Changes to RBA Act will further entrench the depoliticisation of economic policy and reduce democratic accountability
Today, I consider the latest development in the entrenchment of neoliberalism in the Australian policy…
This Tuesday report will provide some insights into life for a westerner (me) who is working for several months at Kyoto University in Japan.
It’s slightly cooler now in Kyoto but still warm.
I have spent a lot of time in my life in the Netherlands and Belgium and they are very bike friendly countries in the main.
But Kyoto tops them for sure.
Mostly cars are seen on the main roads and outside of them there are mazes of little back streets where hardly any traffic ever traverses.
Add into that the fact that North-South ventures if you live on the East side of the city are accomplished by riding along either side of the Kamo River and if north of Demachiyanagi you also have the option of taking the fork along the Takano River for some kms.
This system makes the city very safe and accessible by bike.
The other night I rode several kms across the city (mostly east to west and back) to a function and apart from crossing a few main roads at the lights I had no traffic to contend with.
There is no major city I know where that degree of traffic city access is possible.
But there are some access problems that I come across this morning while walking to the shop as depicted by this sign:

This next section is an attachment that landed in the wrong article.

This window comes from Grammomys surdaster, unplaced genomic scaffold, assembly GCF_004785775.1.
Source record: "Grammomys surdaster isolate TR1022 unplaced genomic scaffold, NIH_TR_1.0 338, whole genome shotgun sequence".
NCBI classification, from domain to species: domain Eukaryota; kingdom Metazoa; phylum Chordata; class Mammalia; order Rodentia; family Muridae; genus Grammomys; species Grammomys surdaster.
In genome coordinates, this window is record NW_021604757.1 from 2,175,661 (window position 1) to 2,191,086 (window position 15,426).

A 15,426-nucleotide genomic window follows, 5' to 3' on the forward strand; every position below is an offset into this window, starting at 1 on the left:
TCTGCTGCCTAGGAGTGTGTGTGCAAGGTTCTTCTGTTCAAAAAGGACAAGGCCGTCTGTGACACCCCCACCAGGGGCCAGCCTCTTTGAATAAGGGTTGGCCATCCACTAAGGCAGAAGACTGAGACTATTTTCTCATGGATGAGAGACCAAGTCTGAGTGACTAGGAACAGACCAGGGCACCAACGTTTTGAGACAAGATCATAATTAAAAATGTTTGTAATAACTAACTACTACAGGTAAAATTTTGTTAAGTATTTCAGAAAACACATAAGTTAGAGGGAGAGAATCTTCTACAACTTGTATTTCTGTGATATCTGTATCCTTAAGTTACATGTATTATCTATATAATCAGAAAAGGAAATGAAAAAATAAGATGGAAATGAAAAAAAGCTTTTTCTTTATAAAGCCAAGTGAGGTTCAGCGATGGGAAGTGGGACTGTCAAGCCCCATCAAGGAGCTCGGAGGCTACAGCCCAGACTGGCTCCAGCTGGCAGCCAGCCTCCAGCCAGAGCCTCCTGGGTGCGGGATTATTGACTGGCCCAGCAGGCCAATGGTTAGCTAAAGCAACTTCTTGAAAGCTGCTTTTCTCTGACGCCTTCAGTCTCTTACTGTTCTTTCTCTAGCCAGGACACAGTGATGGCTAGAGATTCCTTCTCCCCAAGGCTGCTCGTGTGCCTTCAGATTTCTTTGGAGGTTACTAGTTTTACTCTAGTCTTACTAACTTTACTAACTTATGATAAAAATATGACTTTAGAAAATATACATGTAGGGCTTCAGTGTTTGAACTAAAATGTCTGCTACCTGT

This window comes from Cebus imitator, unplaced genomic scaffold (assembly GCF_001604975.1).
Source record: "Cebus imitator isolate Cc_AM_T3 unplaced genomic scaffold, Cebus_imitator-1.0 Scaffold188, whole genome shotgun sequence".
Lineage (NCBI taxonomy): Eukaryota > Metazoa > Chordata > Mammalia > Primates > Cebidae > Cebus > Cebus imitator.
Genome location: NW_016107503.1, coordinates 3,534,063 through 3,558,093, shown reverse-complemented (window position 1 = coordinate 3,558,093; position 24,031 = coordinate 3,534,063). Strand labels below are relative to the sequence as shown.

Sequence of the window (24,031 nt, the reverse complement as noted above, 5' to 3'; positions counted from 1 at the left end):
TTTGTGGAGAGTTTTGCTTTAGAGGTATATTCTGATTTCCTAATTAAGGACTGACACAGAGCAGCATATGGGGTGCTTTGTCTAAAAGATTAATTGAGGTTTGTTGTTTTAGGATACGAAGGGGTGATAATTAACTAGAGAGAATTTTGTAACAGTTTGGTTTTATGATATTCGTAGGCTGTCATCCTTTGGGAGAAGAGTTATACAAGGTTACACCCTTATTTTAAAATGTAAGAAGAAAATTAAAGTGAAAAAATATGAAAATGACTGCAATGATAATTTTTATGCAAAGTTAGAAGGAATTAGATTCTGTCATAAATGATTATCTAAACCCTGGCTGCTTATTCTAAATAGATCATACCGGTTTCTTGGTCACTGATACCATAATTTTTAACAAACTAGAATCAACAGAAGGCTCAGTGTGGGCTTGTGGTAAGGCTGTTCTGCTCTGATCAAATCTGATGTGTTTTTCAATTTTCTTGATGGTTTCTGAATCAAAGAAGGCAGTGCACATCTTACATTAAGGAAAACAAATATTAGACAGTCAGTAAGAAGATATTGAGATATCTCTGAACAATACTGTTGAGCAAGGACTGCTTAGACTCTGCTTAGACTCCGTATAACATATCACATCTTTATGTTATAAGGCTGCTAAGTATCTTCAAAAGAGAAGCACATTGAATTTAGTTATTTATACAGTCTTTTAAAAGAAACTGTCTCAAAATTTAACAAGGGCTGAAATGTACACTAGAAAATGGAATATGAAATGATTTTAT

It tells the reader that there are steep pedestrian only stairs ahead that have been privately constructed by the owner at great expense to be safe for said pedestrians.
It goes on to say that if there is an accident and you are riding your bike then the rider is liable and may be asked to incur repair costs.
I pondered the hill to the left of this sign and wondered why anyone would try to ride their bikes up the steps anyway.
Suffice to say there are lots of warning signs in Kyoto about all manner of dangers and penalties.
Not long after I passed this sign, I took the route over the big hill that is part of the 吉田山公園 (Yoshidayama Park) and came across a sign right up near the summit in thick bushland that said “We are watching you so please don’t illegally dump rubbish”.
I couldn’t see any cameras but I wondered why anyone would climb right up to the top to illegally dump rubbish.
Lots of signs!
I love finding little shops that have woodworking for sale.
The Japanese craft industry is exceptional and they make exquisite carved wood items like bowls and cups.
I came across this example while out and about today as I walked to the shop to get a donut.
These cups are made in the hills in the Kagoshima Prefecture (which is in the south of the nation) by Fuqugi.
The cups are carved by hand from Yoshino Cedar, which is grown in the Yoshino region that is south of Nara (the latter is the ancient capital near Kyoto).
The forests are very densely packed with trees and so they grow tall and thin but very straight.
As they grow, the grain of the timber reflects the season: so in Spring and Summer, during the growth phase, the grain is lighter and then the Autumn and Winter grains are darker.
So you get a very distinct pattern in the wood that makes it beautiful when carved.
The trees are harvested after about 100 years.
They were traditionally used to line the sake barrels.
It is a very soft wood.
Anyway, I love the wood work over here and that is coming from someone who struggles to saw in a straight line.
As to donuts – my favourite local bakery near where we live in Kyoto – makes the most delicious (oishii) donuts but usually by the time I walk across from my work to get them at lunch time they are sold out.
I had to go somewhere before work today and so I plotted a route that took me past the shop and was able to snaffle a cinnamon donut – the best.
That is enough for today!
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